Format

Send to

Choose Destination
Gastroenterology. 2002 Jun;122(7):1748-55.

Prokinetic effects in patients with intestinal gas retention.

Author information

1
Digestive System Research Unit, University Hospital Vall d'Hebron, Autonomous University of Barcelona, Barcelona, Spain.

Abstract

BACKGROUND & AIMS:

We have previously shown that patients with irritable bowel syndrome (IBS) have impaired transit of intestinal gas loads. Because abnormal gas retention can be experimentally reproduced in healthy subjects by pharmacological inhibition of gut motility, we hypothesized that impaired gas transit and retention can be reciprocally corrected by pharmacologically stimulating intestinal propulsion.

METHODS:

In 28 patients with abdominal bloating (14 IBS, 14 functional bloating) and in 14 healthy subjects, gas evacuation and perception of jejunal gas infusion (12 mL/min) were measured. After 2 hours, in 20 patients we tested the effect of intravenous neostigmine (0.5 mg) vs. intravenous saline administered blindly and randomly at a 1-hour interval.

RESULTS:

After 2 hours of gas infusion, patients with IBS and functional bloating alike exhibited significant gas retention (418 +/- 86 mL), abdominal symptoms (2.7 +/- 0.5 score), and objective distention (8 +/- 2 mm girth increment), in contrast to healthy controls, who experienced none (46 +/- 102 mL retention, 0.4 +/- 0.3 symptom score, and 3 +/- 1 mm distention; P < 0.05 for all). Neostigmine produced immediate clearance of gas retained within the gut (603 +/- 53 mL/30 minutes vs. 273 +/- 59 mL/30 minutes after saline; P < 0.05) and by 1 hour reduced gas retention (by 373 +/- 57 mL), abdominal symptoms (by 1.1 +/- 0.5 score), and distention (by 6 +/- 1 mm; P < 0.05 for all), whereas intravenous saline produced no effects.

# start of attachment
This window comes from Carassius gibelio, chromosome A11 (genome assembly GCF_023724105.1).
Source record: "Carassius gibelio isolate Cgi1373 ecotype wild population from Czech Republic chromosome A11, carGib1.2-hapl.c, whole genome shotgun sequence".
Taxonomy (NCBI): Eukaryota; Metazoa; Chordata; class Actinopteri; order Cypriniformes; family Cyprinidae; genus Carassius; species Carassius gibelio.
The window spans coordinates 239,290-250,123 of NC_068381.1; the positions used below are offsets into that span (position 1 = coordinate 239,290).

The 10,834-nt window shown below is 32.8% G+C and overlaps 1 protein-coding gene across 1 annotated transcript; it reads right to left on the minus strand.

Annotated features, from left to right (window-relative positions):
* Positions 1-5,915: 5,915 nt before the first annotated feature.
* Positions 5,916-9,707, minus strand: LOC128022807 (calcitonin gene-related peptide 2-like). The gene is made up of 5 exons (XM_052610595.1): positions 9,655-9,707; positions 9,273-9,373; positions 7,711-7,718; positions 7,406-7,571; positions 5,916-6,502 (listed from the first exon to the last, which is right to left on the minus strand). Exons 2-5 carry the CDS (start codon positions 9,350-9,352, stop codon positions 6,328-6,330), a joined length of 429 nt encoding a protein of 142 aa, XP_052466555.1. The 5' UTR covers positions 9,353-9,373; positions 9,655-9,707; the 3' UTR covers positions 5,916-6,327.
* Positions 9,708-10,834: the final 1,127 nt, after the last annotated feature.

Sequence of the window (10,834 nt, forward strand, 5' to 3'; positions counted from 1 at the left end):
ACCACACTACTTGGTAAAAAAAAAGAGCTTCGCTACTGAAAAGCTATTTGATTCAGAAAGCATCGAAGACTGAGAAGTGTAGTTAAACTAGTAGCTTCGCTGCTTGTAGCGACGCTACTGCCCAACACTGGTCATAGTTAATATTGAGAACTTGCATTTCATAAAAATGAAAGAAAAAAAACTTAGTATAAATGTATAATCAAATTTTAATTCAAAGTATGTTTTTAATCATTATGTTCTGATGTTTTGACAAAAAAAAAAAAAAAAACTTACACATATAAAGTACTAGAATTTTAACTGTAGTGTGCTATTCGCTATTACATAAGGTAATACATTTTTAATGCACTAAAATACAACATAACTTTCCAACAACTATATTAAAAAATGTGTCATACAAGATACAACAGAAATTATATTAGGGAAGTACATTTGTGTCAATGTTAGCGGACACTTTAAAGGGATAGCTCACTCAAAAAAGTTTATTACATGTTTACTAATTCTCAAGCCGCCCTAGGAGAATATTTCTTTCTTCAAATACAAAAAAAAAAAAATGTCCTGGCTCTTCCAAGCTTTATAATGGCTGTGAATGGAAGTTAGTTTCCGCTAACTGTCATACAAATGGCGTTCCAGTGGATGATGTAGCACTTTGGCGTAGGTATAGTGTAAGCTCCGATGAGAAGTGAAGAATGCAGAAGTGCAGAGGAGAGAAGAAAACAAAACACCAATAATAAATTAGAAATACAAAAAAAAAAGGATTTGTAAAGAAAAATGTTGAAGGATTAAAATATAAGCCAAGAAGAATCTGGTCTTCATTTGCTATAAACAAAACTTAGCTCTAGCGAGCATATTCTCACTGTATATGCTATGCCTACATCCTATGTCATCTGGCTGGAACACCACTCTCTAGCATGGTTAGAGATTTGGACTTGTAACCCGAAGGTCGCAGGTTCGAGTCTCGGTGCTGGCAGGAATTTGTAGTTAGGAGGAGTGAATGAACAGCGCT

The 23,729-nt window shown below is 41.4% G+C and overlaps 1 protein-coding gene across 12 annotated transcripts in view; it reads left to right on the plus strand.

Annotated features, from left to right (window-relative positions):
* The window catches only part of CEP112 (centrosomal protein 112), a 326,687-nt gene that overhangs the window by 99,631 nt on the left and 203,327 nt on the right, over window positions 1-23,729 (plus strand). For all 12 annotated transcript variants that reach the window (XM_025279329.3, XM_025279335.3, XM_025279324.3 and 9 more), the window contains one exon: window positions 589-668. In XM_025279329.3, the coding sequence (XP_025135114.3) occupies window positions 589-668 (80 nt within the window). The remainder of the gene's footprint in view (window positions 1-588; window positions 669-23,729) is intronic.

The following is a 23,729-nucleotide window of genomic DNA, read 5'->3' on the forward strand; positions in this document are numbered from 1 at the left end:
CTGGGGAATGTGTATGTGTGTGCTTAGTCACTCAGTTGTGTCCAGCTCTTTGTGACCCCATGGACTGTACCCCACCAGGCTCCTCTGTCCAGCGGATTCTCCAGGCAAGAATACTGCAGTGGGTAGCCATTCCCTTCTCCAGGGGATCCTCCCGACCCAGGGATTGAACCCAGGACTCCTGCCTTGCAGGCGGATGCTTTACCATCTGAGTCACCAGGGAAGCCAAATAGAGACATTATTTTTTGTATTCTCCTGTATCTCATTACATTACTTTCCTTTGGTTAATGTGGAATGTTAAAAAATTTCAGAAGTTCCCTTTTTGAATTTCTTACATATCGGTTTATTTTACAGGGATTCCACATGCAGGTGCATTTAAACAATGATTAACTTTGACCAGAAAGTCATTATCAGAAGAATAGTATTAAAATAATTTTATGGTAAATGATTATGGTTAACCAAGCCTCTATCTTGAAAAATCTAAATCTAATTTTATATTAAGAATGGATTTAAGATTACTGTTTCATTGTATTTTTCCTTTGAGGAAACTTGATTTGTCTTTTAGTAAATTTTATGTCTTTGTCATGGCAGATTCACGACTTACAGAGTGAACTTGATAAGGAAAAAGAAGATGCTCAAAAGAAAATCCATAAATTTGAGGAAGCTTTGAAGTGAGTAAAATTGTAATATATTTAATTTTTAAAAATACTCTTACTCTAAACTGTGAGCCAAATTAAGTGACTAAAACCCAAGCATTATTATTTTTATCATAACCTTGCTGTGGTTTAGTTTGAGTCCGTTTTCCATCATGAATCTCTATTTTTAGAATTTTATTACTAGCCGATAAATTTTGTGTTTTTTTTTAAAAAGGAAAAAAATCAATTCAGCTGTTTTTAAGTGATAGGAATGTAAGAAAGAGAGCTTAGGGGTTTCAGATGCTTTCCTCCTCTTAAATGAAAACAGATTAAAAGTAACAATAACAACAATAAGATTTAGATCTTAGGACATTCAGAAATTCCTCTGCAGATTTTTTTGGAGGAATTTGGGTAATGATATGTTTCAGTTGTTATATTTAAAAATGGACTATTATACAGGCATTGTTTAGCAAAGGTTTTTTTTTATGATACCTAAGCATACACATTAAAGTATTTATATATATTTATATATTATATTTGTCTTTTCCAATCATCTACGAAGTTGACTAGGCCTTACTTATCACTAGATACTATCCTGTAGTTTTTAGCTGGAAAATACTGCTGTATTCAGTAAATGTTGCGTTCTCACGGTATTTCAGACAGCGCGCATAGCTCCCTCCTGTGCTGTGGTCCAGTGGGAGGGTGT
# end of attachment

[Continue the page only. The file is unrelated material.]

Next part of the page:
CONCLUSIONS:

In patients with intestinal gas retention, pharmacological stimulation of intestinal propulsion improves gas transit, abdominal symptoms, and distention.

PMID:
12055580
[Indexed for MEDLINE]

Supplemental Content

Full text links

Icon for Elsevier Science
Loading ...
Support Center